Will young voters in Malaysia revive the career of a 97-year-old politician?
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Joe Biden will turn 80 years old in a few days. And being the oldest president in U.S. history has stirred up debate over whether he's too old to run again. A similar conversation is playing out in Southeast Asia this week, where Malaysia's 97-year-old former prime minister, Mahathir Mohamad, is vying for an against-the-odds comeback in the election to pick a new parliament. NPR's Julie McCarthy reports that in an election where age has become an issue, young voters could shake things up.
JULIE MCCARTHY, BYLINE: Malaysia's youth could be the kingmakers in Saturday's election thanks to two reforms. Voting age was lowered to 18. And everyone eligible to vote has been automatically registered. It's a dramatic shift that bumps up the voter rolls from 15 million to 21 million. Analyst James Chai (ph) says that's a nearly 30% increase in the size of the electorate.
JAMES CHAI: So fundamentally, the biggest unknown in the election is now that group of new voters, who are largely consisting of people below 30 years old.
MCCARTHY: Like its Southeast Asian neighbors, Malaysia is tracking younger, with 30 the average age. And Chai says generational tensions simmer in this election, as many young people attribute the problems of the country to leaders who don't understand them because they are too old. That former Prime Minister Mahathir Mohamad is contesting a seat in his late 90s speaks to the perceived mismatch between the traditional ruling class and the country's changing demographic. And some analysts say his bid is doomed.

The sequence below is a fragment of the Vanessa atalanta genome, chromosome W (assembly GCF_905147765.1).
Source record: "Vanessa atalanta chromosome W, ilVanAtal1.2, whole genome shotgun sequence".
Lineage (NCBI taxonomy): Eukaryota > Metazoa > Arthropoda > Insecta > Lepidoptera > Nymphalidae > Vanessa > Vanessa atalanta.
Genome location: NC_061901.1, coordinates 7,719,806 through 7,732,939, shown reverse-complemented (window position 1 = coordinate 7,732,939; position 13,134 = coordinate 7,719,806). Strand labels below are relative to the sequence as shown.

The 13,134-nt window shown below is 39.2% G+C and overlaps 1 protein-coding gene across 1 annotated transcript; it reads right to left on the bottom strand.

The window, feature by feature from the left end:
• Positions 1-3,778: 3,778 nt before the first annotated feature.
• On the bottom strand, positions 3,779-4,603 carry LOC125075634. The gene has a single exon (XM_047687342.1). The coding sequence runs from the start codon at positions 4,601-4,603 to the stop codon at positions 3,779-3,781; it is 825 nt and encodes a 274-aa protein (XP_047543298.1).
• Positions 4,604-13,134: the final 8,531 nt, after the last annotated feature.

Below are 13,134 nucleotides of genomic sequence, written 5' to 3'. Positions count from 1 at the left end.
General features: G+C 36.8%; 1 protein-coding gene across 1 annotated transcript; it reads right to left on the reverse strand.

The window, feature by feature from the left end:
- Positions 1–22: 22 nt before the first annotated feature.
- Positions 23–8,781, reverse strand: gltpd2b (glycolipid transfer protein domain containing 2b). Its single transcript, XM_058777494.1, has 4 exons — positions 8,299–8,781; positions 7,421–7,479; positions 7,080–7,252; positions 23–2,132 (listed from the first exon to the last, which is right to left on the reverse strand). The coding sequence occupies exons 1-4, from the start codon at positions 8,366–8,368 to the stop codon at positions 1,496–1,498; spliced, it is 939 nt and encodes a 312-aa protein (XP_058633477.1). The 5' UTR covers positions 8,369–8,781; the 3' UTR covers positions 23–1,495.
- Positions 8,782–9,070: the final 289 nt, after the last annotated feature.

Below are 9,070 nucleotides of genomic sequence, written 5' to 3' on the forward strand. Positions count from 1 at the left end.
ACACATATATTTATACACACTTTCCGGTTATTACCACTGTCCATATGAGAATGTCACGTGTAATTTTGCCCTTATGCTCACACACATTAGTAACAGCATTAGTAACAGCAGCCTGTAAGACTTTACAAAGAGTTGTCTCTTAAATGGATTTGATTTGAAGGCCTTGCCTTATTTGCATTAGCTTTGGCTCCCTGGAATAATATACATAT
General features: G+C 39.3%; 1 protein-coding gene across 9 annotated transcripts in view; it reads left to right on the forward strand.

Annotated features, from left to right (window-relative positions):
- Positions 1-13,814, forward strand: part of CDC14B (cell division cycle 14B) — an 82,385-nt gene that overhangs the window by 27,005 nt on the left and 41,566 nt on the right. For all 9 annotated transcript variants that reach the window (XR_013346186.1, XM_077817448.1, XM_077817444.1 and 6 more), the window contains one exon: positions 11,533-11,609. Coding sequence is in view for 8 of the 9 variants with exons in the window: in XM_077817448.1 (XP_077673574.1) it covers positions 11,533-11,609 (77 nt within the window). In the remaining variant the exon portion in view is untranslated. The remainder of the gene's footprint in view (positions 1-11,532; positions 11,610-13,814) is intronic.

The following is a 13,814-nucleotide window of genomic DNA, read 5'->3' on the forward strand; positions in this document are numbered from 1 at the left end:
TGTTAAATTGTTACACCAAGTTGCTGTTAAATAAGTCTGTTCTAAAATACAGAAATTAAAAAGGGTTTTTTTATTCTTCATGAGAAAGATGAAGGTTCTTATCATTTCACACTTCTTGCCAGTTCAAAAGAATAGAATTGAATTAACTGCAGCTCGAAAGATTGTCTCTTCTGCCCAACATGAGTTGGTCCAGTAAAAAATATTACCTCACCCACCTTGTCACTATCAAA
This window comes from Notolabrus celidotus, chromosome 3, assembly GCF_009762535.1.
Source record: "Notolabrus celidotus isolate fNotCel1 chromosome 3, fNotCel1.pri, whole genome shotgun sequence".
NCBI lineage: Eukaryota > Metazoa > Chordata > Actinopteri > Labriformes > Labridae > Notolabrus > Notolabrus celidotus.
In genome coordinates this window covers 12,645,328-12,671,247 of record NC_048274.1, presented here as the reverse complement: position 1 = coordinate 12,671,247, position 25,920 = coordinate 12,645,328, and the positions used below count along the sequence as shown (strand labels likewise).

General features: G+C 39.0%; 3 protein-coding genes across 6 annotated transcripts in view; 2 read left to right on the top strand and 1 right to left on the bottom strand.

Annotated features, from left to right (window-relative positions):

But the age gap is advantaging younger politicians, who are better positioned to reach young potential supporters where they live, on social media. Twenty-nine-year-old Syed Saddiq, one of the country's youngest politicians, is running for parliament and uses TikTok to air the grievances of young people in short, snappy clips.
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UNIDENTIFIED PERSON #1: Economically, our country is - we're just going way too low, lower than we should be.
UNIDENTIFIED PERSON #2: Poor education system.
UNIDENTIFIED PERSON #1: Money laundering cases, abuse of power.
UNIDENTIFIED PERSON #3: Microforms of racism. Microforms of sexism.
UNIDENTIFIED PERSON #4: They think we are too young to think for ourselves.
MCCARTHY: Saddiq, a rising political star with more than 3 million followers on social media platforms, says the TikTok generation wants to move beyond the old guard. And it's why he launched a new youth party in 2020.
SYED SADDIQ: It's meant to be a party of disrupters to disrupt Malaysian politics because among the Malaysian masses, they see the political elites engaging in political power plays in which they get richer and richer, their cronies get richer and richer, corruption gets far worse, institutions of democracy weaken. And young people are fed up.
MCCARTHY: Many young Malaysians these days support inclusion, pluralism. And there's growing acceptance of social issues such as LGBTQ rights. Many are alienated by the litany of corruption scandals that has engulfed the incumbent ruling coalition. And that could benefit opposition candidates who take to the campaign trail, like Syed Saddiq.
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MCCARTHY: He says, besides corruption, the incumbent government has done little to address rising youth unemployment in the country's pandemic-ravaged economy. And Saddiq says his asset-light generation is angry.
SADDIQ: We don't own a car. We cannot own a house. We can't even get a bank loan to get a mortgage on a house.
MCCARTHY: Saddiq says their dire straits will animate turnout. In fact, according to a new survey, nearly eight out of 10 young people said they would vote. If they do, young Malaysians could move their country in a new direction.
Julie McCarthy, NPR News.
(SOUNDBITE OF EVENINGS' "STILL YOUNG") Transcript provided by NPR, Copyright NPR.